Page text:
walkitout (walkitout) wrote,

Still like him now?

I think virtually all of my regular readers would agree that the current Pope is less openly offensive than the previous one (altho if you want to dispute that, I really want to hear the details! Please share in the comments).

In fact, at least one cousin, one sister and a handful of friends have posted favorable remarks about the current Pope over on FB. I invite you all to read this carefully, and think about how you feel about this man now.


Here are important paragraphs:

""He staunchly defended freedom of expression, but then he said there were limits, especially when people mocked religion.

"If my good friend Doctor Gasparri [who organises the Pope's trips] speaks badly of my mother, he can expect to get punched," he said, throwing a pretend punch at the doctor, who was standing beside him.

"You cannot provoke. You cannot insult the faith of others. You cannot make fun of the faith of others. There is a limit.""

The first thing I would note is that this is a man who says he would physically assault a close associate if the close associate said something negative about his mother. That would be a violation of the law. The Pope is stating he would use physical violence in exchange for an insult directed at a third party. That Is Not Okay.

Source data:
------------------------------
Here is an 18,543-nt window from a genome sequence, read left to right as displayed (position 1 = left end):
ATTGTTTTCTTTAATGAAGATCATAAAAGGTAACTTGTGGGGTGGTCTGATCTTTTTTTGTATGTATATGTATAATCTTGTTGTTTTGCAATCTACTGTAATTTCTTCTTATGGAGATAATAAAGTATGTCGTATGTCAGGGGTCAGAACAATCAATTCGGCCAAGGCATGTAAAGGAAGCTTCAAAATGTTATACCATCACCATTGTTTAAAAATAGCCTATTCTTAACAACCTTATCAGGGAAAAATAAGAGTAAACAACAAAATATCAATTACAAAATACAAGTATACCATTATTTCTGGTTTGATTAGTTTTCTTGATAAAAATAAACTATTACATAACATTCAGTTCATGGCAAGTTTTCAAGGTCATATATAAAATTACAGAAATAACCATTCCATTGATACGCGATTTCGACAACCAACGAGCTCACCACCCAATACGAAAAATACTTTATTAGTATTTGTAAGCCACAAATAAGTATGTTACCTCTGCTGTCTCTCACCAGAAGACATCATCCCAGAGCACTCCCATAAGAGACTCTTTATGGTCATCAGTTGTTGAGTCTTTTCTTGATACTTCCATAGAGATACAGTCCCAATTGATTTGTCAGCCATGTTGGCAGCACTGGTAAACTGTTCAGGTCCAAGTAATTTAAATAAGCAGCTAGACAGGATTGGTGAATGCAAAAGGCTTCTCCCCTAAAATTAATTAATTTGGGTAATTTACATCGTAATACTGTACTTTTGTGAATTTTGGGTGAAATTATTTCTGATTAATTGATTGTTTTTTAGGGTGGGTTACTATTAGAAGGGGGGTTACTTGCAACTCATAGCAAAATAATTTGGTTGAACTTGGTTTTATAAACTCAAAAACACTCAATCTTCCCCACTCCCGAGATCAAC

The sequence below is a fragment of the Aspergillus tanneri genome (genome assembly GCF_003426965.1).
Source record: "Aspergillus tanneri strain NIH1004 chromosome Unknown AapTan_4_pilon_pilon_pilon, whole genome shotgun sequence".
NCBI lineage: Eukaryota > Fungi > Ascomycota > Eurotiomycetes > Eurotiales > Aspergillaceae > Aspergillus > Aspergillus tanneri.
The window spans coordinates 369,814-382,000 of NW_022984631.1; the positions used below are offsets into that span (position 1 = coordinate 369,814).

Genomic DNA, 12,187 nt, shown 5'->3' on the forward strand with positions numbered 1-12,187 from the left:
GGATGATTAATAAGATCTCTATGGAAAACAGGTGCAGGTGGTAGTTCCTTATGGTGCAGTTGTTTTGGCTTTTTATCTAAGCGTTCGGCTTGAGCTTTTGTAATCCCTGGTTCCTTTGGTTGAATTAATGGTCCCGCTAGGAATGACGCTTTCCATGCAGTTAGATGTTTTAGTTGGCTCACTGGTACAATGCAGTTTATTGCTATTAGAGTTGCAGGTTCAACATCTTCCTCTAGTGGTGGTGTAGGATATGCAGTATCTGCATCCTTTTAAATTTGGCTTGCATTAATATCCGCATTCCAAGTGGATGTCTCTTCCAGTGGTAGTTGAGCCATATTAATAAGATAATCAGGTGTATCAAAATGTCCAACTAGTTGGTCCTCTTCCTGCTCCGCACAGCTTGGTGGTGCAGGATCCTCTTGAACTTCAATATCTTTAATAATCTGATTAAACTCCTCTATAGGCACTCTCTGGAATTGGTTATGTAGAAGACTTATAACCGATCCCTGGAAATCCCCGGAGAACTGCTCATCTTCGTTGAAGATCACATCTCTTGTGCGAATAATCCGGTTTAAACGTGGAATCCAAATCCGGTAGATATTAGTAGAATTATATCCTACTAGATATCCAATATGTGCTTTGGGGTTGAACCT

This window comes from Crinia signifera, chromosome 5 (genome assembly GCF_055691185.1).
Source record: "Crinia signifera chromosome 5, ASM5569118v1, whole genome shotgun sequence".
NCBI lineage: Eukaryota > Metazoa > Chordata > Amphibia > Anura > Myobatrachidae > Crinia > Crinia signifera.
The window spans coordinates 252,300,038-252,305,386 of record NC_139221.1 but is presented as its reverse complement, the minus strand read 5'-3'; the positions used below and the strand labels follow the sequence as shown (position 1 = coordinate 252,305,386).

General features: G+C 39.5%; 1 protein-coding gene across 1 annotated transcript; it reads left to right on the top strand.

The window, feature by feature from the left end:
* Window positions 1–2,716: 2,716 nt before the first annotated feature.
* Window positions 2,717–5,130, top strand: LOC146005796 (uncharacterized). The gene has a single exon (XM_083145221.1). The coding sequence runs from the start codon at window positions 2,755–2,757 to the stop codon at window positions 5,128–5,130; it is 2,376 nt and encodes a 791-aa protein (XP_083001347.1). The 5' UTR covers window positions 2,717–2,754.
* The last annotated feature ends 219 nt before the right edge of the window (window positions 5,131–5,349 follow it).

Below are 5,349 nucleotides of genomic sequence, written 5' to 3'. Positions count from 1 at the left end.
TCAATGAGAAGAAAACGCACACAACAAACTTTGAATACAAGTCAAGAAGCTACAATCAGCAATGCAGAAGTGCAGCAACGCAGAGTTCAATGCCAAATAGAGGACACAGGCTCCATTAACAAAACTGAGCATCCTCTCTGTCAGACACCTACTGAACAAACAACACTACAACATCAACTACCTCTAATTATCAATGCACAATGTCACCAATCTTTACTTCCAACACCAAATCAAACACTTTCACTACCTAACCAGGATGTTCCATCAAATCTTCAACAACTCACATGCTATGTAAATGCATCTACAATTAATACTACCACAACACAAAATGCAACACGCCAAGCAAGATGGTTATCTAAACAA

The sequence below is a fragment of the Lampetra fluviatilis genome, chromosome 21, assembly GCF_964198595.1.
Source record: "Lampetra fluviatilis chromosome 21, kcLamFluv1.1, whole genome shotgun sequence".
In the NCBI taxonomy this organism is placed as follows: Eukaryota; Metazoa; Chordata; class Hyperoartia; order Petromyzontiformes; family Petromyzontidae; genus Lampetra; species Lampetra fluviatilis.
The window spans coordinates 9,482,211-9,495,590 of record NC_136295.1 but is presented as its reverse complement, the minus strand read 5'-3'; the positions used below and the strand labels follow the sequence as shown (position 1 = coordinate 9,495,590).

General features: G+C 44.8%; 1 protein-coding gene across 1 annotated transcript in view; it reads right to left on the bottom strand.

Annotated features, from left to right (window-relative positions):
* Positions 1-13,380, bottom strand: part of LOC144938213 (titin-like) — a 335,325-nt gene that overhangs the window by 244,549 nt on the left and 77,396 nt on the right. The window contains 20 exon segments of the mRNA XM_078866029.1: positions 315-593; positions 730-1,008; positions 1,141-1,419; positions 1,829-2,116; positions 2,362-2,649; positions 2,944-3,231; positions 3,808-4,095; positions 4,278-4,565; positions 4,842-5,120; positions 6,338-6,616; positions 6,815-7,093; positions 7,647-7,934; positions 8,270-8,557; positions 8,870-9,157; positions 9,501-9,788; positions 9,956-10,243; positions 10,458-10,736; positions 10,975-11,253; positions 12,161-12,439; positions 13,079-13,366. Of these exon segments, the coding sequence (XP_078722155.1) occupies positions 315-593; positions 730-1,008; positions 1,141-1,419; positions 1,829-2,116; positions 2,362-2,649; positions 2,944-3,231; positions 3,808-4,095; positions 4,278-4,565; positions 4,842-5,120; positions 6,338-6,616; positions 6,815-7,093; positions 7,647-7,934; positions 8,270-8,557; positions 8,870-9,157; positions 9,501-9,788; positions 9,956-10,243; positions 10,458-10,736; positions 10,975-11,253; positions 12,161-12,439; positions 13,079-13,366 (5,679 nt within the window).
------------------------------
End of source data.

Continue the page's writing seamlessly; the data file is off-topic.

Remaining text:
The second thing I would note is that this man flatly states "You cannot make fun of the faith of others".

Can you really listen to a man who says something so wildly at odds with every conception of freedom of speech and expression which I have ever heard or read? If he would punch his friend for insulting his mother, what would he do to me, if I said any of the usual things I said about Catholicism?

The Pope has every right to claim that he favors free speech. But he is a liar. But then, what do you expect? He's a Pope.

ETA: http://www.thehindu.com/news/international/pope-on-charlie-hebdo-there-are-limits-to-free-expression/article6792733.ece

"“They are provocateurs. And what happens to them is what would happen to Dr. Gasparri if he says a curse word against my mother. There is a limit.”"

I'm finding this _particularly offensive_, since John Locke is who our current consensus on blasphemy derives from -- and he was French. There is _no way_ we can negotiate on this. Blasphemy has got to be tolerated.

This is still being fought at the UN level. For a while, some nations were pressuring the UN to take on blasphemy, as an infringement of freedom of religion (Switzerland more or less takes this approach, maybe?), but that seems to be ebbing again.

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